The list of potential Neo-Luddites includes virtually anyone with a modern grievance, from Love Canal to Chernobyl. There are aging Detroit factory workers who've lost their jobs to new techniques, temp workers in their 20's doomed to a frustrating decade of data entry without any benefits, men who join local militias or become survivalists to protest what they see as an overreaching federal government. The movement includes women wounded by technology such as the Dalcon Shield and silicon implants. There are men ravaged by atomic testing, Agent Orange, and the Gulf War Syndrome. Oddly enough, the movement even lays claim to those who are wary of the global economy, of GATT and NAFTA, which Neo-Luddites say reflects a form of technological imperialism, an urge to colonize the world and convert the heathen into consumers.

Contemporary Luddites are mostly a peaceful lot. Few go in for the destructiveness of their ideological precursors. Personal choice is the most common form of protest. Glendinning does not own a computer, and she tries her best not to depend on technology for her food, her entertainment or her livelihood. Sale composed his new book on his manual typewriter, but acknowledges he's not always successful at avoiding technology. "There simply aren't any bank tellers or elevator operators anymore," he says.

But some neo-Luddites have taken technophobia to a more radical extreme. There are environmental terrorists like the members of Earth First!, who sabotage equipment used by lumberjacks. (As Sale points out in his book, some Earth First! T-Shirts boast the phrase NEDD LUDD LIVES! on the back.) Luddism also explains the so-called Unabomber, a terrorist who's sent mail bombs to scientists and corporate executives and written rambling letters to the New York Times expressing his disgust with technology.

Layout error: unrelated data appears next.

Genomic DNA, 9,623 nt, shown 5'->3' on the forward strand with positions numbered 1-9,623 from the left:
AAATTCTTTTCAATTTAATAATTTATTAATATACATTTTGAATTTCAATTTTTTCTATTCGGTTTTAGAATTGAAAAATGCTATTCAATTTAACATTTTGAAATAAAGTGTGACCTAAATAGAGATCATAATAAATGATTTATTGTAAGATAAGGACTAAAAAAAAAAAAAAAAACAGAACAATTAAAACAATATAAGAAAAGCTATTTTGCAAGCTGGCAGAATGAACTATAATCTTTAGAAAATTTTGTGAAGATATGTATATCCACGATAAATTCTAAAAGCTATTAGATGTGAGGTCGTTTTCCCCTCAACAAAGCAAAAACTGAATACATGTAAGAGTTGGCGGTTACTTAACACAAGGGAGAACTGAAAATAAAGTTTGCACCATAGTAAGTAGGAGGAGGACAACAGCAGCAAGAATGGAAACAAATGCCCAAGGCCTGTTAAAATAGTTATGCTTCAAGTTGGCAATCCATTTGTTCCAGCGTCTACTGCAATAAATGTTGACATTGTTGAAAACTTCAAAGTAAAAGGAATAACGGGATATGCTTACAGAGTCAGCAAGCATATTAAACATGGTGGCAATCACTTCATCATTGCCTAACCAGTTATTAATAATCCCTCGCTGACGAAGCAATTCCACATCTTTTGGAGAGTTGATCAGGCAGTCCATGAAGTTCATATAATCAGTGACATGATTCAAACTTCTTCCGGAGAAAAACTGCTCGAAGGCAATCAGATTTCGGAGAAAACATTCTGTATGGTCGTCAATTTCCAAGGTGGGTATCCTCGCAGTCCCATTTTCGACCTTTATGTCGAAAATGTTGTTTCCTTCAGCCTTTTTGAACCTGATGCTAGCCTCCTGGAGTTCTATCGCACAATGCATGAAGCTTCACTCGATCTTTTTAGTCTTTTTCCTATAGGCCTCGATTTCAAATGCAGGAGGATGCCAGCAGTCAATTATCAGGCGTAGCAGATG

Athough such activities occur only on the fringe, the movement is troubling to mainstream scientists, who see neo-Luddites as dangerously anti-intellectual. "They live in a world of extremes," says Harvard physics and history of science professor Gerald Holton, whose new book Einstein, History and Other Passions (AIP Press) devotes a chapter to the debate over technology. Holton says: "Like their predecessors, they believe one has to make a choice between intuition and rationality. But you need both." Holton notes that pressing social problems such as overpopulation and AIDS make it important to support science. "We have a very fragile planet, and scientists must be ready to intervene," Holton says.

Neo-Luddites agree we're at a critical point, but, rightly or wrongly, they blame technology for getting us there. Though it's hard (and, arguably, irresponsible) to imagine simply beating our computers into plowshares, there is some merit to the neo-Luddite cause. Just because we can do something doesn't mean we should. Only a society that understands its limits, and has a clear sense of values, should tamper with nature -- and even that society shouldn't try to play God.

(c) Copyright David Wright, June 23, 1995. All rights reserved.
Return to David Wright's home page.
Send mail to